9. Influence of contact pressure, cross-shear and counterface material on the wear of PEEK and CFR-PEEK for orthopaedic applications.

    PubMed

    Brockett, C L; Carbone, S; Abdelgaied, A; Fisher, J; Jennings, L M

    2016-10-01

    Total joint replacement is a successful surgical intervention for the treatment of the degeneration of many joints, particularly the hip and knee. As the demand for joint replacement grows, and the life expectancy of the population increases, the performance requirements of these implants also changes. New materials, to improve longevity and enhance performance have been explored including PEEK and CFR-PEEK. This study investigated whether CFR-PEEK and PEEK were appropriate materials for total joint replacement by examining wear performance in simple configuration studies articulating against cobalt chrome under a range of cross-shear and contact pressure conditions. Simple geometry pin on plate studies were conducted for one million cycles for each test condition, with the contact pressure and cross-shear conditions representing a range in which the material may need to operate in-vivo. The wear factor for PEEK was significantly higher than CFR-PEEK and conventional polyethylene under all test conditions. Both PEEK and CFR-PEEK wear were influenced by contact pressure, with the highest wear factors for both materials measured at the highest pressure conditions. PEEK appeared to have a cross-shear dependent wear response, but this was not observed for the CFR-PEEK material. This study has further characterised the wear performance of two materials that are gaining interest for total joint replacement. The wear performance of the PEEK material showed poorer wear performance compared to polyethylene when articulating with a metal counterface, but the performance of the CFR-PEEK material suggested it may provide a suitable alternative to polyethylene in some applications. The wear performance of CFR-PEEK was poorer than polyethylene when it was used as the plate, when there was translation of the contact zone over the surface of the CFR-PEEK plate. This has implications for applications in low conforming contacts, such as lower conformity knee replacement.

  10. Influence of contact pressure, cross-shear and counterface material on the wear of PEEK and CFR-PEEK for orthopaedic applications.

    PubMed

    Brockett, C L; Carbone, S; Abdelgaied, A; Fisher, J; Jennings, L M

    2016-10-01

    Total joint replacement is a successful surgical intervention for the treatment of the degeneration of many joints, particularly the hip and knee. As the demand for joint replacement grows, and the life expectancy of the population increases, the performance requirements of these implants also changes. New materials, to improve longevity and enhance performance have been explored including PEEK and CFR-PEEK. This study investigated whether CFR-PEEK and PEEK were appropriate materials for total joint replacement by examining wear performance in simple configuration studies articulating against cobalt chrome under a range of cross-shear and contact pressure conditions. Simple geometry pin on plate studies were conducted for one million cycles for each test condition, with the contact pressure and cross-shear conditions representing a range in which the material may need to operate in-vivo. The wear factor for PEEK was significantly higher than CFR-PEEK and conventional polyethylene under all test conditions. Both PEEK and CFR-PEEK wear were influenced by contact pressure, with the highest wear factors for both materials measured at the highest pressure conditions. PEEK appeared to have a cross-shear dependent wear response, but this was not observed for the CFR-PEEK material. This study has further characterised the wear performance of two materials that are gaining interest for total joint replacement. The wear performance of the PEEK material showed poorer wear performance compared to polyethylene when articulating with a metal counterface, but the performance of the CFR-PEEK material suggested it may provide a suitable alternative to polyethylene in some applications. The wear performance of CFR-PEEK was poorer than polyethylene when it was used as the plate, when there was translation of the contact zone over the surface of the CFR-PEEK plate. This has implications for applications in low conforming contacts, such as lower conformity knee replacement. PMID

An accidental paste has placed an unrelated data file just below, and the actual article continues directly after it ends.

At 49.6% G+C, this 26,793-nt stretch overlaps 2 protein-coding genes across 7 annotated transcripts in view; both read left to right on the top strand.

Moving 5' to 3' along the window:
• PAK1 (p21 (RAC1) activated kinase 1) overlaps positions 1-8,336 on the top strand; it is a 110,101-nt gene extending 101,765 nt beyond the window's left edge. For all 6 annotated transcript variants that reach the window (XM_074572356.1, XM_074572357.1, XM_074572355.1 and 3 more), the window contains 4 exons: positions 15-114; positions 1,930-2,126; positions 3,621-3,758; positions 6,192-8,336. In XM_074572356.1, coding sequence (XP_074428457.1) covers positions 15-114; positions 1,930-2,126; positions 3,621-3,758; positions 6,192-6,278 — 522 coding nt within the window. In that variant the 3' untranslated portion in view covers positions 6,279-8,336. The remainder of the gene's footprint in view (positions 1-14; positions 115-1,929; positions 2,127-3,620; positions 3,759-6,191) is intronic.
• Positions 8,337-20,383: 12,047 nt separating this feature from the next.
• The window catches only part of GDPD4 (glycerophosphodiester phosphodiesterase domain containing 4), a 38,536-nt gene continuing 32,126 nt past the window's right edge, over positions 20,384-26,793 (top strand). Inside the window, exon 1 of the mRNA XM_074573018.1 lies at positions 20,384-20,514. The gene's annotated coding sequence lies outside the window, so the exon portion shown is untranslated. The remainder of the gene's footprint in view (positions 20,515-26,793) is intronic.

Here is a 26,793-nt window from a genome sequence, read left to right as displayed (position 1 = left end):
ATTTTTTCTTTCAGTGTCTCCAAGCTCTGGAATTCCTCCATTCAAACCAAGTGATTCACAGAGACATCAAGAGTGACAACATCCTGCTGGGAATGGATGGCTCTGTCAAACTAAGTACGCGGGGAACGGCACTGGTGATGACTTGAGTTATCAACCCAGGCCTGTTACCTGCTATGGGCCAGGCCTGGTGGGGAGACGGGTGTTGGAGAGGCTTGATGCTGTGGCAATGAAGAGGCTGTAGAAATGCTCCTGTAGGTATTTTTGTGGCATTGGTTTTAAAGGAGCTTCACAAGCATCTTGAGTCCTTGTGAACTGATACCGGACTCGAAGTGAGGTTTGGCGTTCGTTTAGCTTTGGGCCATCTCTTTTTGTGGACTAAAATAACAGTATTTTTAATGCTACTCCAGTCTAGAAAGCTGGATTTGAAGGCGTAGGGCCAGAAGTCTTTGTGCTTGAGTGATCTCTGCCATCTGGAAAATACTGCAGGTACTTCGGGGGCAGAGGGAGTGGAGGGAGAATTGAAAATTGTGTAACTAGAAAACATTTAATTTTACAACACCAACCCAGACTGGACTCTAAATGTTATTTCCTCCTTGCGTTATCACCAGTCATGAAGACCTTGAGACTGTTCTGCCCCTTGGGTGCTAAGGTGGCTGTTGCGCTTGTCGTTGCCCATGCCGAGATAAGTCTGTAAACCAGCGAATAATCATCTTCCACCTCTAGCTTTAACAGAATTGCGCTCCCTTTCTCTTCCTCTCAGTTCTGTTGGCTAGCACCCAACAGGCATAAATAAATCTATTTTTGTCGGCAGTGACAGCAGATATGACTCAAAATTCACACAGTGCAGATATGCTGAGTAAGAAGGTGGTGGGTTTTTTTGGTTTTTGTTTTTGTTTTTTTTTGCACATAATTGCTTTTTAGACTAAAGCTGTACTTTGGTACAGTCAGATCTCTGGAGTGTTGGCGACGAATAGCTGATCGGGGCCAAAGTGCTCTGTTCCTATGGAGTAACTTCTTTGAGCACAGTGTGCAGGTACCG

11. A New Automated Way to Measure Polyethylene Wear in THA Using a High Resolution CT Scanner: Method and Analysis

    PubMed Central

    Maguire Jr., Gerald Q.; Noz, Marilyn E.; Olivecrona, Henrik; Zeleznik, Michael P.

    2014-01-01

    As the most advantageous total hip arthroplasty (THA) operation is the first, timely replacement of only the liner is socially and economically important because the utilization of THA is increasing as younger and more active patients are receiving implants and they are living longer. Automatic algorithms were developed to infer liner wear by estimating the separation between the acetabular cup and femoral component head given a computed tomography (CT) volume. Two series of CT volumes of a hip phantom were acquired with the femoral component head placed at 14 different positions relative to the acetabular cup. The mean and standard deviation (SD) of the diameter of the acetabular cup and femoral component head, in addition to the range of error in the expected wear values and the repeatability of all the measurements, were calculated. The algorithms resulted in a mean (±SD) for the diameter of the acetabular cup of 54.21 (±0.011) mm and for the femoral component head of 22.09 (±0.02) mm. The wear error was ±0.1 mm and the repeatability was 0.077 mm. This approach is applicable clinically as it utilizes readily available computed tomography imaging systems and requires only five minutes of human interaction. PMID:24587727